EQ lesson for this Sunday: Baptism/Mikvah

November 12, 2010    By: Matt W. @ 10:53 pm   Category: PH/RS Lessons

So my current calling is to teach Elder’s Quorum once a month. It’s been about 8 years since I’ve taught the Gospel to adults, so I am feeling a bit rusty. I’ve taught 3 times now, and I haven’t quite found my rhythm. Anyway, I am posting my notes here in hopes that some of you brilliant folks here can come by and give me some pointers on what I can do to make this lesson better. I have decided not to do a power point, but to just go through the lesson material on the board, if I feel like I need to use a visual aide. My biggest challenge in teaching these lessons has been that I have two gentlemen with disabilities who wander radically off topic that I don’t know how to handle, so any tips for dealing with people with Schizoaffective Disorder and/or Autism/Aspergers would be greatly appreciated.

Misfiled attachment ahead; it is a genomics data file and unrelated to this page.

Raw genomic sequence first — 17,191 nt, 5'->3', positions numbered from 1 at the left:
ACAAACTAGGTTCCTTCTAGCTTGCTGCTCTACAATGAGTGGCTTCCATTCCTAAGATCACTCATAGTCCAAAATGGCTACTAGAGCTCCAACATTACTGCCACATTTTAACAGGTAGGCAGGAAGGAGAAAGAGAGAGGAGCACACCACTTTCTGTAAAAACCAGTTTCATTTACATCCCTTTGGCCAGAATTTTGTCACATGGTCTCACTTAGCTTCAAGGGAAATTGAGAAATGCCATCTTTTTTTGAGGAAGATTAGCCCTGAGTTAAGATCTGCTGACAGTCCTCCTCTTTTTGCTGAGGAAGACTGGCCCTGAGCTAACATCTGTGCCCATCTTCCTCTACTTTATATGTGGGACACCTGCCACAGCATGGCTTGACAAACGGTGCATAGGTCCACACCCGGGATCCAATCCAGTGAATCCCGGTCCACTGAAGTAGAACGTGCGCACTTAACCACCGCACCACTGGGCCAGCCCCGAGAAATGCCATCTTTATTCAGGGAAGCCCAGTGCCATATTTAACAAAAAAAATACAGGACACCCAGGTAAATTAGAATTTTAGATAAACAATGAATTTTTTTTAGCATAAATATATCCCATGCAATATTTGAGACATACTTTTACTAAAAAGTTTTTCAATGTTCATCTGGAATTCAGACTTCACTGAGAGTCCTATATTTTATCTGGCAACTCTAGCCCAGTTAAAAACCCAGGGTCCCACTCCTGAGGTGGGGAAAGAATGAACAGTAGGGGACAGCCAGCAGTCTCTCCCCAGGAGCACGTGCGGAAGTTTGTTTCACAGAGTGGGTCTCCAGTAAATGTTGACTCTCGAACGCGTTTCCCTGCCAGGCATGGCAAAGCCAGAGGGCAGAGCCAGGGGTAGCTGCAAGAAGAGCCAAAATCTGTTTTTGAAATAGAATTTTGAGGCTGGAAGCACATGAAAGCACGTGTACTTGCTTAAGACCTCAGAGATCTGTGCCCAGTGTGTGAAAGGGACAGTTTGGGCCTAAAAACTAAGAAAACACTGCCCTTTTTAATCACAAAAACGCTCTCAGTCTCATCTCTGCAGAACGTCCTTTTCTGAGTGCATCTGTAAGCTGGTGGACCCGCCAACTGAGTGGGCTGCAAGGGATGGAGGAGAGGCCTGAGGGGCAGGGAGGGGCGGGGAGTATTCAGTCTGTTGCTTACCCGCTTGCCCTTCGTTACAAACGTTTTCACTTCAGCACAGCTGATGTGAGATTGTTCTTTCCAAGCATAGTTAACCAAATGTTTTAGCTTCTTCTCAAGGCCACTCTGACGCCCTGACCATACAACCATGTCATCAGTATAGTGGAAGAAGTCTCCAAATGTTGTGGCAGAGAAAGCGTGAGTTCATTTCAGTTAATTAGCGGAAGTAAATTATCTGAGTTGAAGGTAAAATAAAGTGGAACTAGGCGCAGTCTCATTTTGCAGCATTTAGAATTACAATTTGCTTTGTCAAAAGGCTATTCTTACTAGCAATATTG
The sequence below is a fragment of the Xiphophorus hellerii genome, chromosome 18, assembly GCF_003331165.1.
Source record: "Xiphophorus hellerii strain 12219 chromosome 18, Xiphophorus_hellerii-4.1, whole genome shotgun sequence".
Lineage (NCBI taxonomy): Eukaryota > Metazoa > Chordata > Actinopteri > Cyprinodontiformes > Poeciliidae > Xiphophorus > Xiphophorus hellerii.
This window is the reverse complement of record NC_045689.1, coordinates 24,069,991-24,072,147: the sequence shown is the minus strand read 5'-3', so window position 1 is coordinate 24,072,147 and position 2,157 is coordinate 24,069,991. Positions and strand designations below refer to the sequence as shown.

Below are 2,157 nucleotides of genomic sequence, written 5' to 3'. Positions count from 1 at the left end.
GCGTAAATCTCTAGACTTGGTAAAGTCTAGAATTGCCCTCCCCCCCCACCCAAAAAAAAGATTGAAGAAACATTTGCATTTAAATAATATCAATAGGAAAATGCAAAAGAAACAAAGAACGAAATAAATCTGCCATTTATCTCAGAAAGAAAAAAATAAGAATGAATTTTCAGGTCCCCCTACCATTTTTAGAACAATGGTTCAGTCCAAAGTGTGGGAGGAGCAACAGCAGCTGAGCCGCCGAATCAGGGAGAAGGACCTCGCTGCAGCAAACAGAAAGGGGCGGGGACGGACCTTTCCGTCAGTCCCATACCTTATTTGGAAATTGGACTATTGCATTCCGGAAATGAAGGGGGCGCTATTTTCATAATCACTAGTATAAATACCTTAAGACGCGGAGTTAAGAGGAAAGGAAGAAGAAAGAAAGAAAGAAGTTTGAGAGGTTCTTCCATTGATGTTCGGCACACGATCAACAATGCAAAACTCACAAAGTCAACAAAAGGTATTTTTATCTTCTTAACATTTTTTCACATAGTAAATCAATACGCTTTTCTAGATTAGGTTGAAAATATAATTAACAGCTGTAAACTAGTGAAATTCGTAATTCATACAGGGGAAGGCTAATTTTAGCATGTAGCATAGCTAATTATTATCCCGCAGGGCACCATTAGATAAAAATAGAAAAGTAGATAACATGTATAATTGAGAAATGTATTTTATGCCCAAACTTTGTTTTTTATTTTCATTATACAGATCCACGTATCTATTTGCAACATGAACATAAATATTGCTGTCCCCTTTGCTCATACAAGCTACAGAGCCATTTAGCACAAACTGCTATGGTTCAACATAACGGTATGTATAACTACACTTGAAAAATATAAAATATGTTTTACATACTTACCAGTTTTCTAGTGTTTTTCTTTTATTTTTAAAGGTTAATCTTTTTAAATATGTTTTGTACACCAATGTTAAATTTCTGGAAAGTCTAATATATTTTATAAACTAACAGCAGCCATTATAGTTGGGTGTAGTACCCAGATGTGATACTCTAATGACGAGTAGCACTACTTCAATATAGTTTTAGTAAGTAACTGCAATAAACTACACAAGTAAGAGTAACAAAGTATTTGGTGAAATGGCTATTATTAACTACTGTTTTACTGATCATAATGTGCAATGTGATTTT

Sunday Questions #5: Apostasy

September 5, 2010    By: Matt W. @ 1:19 am   Category: PH/RS Lessons

So I’m expanding from history a bit this week.

Is anyone aware of any writings where LDS theologians/authorities/thinkers have addressed any of the following questions?

1. Why would God allow an apostasy to happen?

2. Why would God put Christ on Earth only to follow up with 1800 years of apostasy?

3. Why couldn’t the apostasy happen again?